Books

Unmerry prankster

DOWNSIZE THIS! By Michael Moore

JENNIFER WELLS November 25 1996
Books

Unmerry prankster

DOWNSIZE THIS! By Michael Moore

JENNIFER WELLS November 25 1996

Unmerry prankster

Books

DOWNSIZE THIS! By Michael Moore

(Crown, 278 pages, $28.95)

Michael Moore grew up in Flint, Mich., in the 1950s. The men in the Moore household, pre-Michael’s generation, worked for General Motors. The GM of Michael’s youth was marked by the wholesome sponsorship voices of Pat Boone and Dinah Shore and promises that GM jobs would be eternal. Then came the late 1980s. GM downsized Flint to near oblivion. In his 1989 documentary Roger & Me, Moore told the story of his shelled-out home town, of how those corporate promises had been brutally broken, of the dispossessed and the repossessed. Given what has happened since through the broad expanse of corporate America, Roger & Me should have provided a springboard for Moore to attack the other companies that have downsized. As he asks in Downsize This!, why can’t $7 billion—that was GM’s profit last year—be enough?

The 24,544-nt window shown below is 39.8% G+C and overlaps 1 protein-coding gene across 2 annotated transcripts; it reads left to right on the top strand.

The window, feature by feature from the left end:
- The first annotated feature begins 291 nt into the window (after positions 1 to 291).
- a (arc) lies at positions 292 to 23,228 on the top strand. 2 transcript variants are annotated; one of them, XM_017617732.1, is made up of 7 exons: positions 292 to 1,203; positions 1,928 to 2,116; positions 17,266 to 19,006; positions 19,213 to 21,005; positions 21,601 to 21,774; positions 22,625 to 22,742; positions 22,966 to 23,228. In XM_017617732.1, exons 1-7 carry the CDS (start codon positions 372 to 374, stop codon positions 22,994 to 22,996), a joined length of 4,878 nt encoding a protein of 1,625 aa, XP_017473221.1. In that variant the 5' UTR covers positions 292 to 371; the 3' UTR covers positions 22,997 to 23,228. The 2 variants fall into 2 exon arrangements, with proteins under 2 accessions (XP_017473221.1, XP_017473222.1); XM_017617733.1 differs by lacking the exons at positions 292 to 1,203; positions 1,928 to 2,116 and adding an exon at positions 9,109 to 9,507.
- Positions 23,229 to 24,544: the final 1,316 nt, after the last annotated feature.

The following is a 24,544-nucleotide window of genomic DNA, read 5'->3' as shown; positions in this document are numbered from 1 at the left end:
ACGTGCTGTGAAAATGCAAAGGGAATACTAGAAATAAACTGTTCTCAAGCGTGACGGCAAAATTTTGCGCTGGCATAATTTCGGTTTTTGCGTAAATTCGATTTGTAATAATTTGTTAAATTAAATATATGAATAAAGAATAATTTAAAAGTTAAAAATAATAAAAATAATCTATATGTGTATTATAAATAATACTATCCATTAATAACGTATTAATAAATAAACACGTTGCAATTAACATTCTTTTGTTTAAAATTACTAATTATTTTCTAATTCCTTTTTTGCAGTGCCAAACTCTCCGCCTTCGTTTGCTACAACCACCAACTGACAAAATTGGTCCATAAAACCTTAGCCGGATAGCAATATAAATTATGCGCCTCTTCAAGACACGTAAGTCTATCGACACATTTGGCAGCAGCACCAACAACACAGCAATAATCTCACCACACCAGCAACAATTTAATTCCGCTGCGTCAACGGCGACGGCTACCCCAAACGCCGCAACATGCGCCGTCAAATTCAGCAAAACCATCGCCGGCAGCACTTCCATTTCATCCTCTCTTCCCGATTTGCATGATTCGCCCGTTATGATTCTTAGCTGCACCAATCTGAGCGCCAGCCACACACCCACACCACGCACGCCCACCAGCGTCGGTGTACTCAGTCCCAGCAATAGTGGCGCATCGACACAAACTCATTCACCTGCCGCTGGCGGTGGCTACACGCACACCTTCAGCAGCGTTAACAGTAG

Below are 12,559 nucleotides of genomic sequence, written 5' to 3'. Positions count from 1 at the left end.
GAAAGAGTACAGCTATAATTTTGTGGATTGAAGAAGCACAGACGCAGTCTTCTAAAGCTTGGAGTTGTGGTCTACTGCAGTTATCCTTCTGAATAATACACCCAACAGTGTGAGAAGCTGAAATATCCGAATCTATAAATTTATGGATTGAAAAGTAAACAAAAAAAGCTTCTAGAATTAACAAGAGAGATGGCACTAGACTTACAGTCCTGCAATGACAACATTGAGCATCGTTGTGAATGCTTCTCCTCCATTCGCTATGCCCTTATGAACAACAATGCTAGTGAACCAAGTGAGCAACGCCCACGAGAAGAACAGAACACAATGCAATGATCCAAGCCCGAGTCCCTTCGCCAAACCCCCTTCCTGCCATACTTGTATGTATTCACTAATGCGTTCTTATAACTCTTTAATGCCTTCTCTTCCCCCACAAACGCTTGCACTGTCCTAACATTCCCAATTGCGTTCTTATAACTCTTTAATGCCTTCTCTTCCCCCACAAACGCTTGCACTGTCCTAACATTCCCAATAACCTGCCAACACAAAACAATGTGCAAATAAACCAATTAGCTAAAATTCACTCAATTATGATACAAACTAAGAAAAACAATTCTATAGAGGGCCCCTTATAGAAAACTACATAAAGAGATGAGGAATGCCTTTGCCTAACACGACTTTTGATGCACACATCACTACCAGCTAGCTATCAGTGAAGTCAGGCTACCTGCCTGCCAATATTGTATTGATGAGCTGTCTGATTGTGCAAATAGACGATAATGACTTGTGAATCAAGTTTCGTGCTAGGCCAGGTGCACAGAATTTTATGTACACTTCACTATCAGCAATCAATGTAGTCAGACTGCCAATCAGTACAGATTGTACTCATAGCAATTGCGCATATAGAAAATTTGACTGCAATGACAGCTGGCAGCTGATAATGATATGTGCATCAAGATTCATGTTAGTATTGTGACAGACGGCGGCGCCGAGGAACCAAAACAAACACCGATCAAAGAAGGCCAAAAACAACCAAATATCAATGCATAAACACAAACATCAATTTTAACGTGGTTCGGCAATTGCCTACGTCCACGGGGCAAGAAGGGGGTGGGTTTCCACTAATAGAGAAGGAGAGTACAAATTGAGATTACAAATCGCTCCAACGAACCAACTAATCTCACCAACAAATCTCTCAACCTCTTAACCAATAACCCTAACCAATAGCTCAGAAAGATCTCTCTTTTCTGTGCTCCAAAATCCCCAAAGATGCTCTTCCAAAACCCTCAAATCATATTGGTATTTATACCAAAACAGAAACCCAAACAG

Instead Moore has produced a book that is irritatingly true to its subtitle: Random Threats from an Unarmed American. He takes readers inside the madness of campaign contributions, sending real cheques from made-up organizations (Pat Buchanan’s treasury cashed the one from the John Wayne Gacey Fan Club). Such pranks are marginally amusing, but $28.95 is a hefty price to pay for funny bits. The book’s best parts turn on corporate greed, corporate welfare and corporate crooks. This is where Moore appears most comfortable—perhaps too comfortable What made Roger & Me so compelling was the droll, wide-eyed approach he took to stalking his subject, thenGM CEO Roger Smith. When Moore stepped into the elevator at GM headquarters and pressed the button for the 14th floor, he really seemed to believe that anybody could request an audience with Mr. Smith. Moore’s failures made the movie a hit.

In Downsize This! Moore has lost that. He comes off as cocky, even arrogant, and is not smart enough to carry it off. Perhaps he has lost touch with Middle America, though he insists he has not. Perhaps he could make amends by writing the book he should have written in the first place, the one he would have to bleed for, just like those downsized victims have done.

JENNIFER WELLS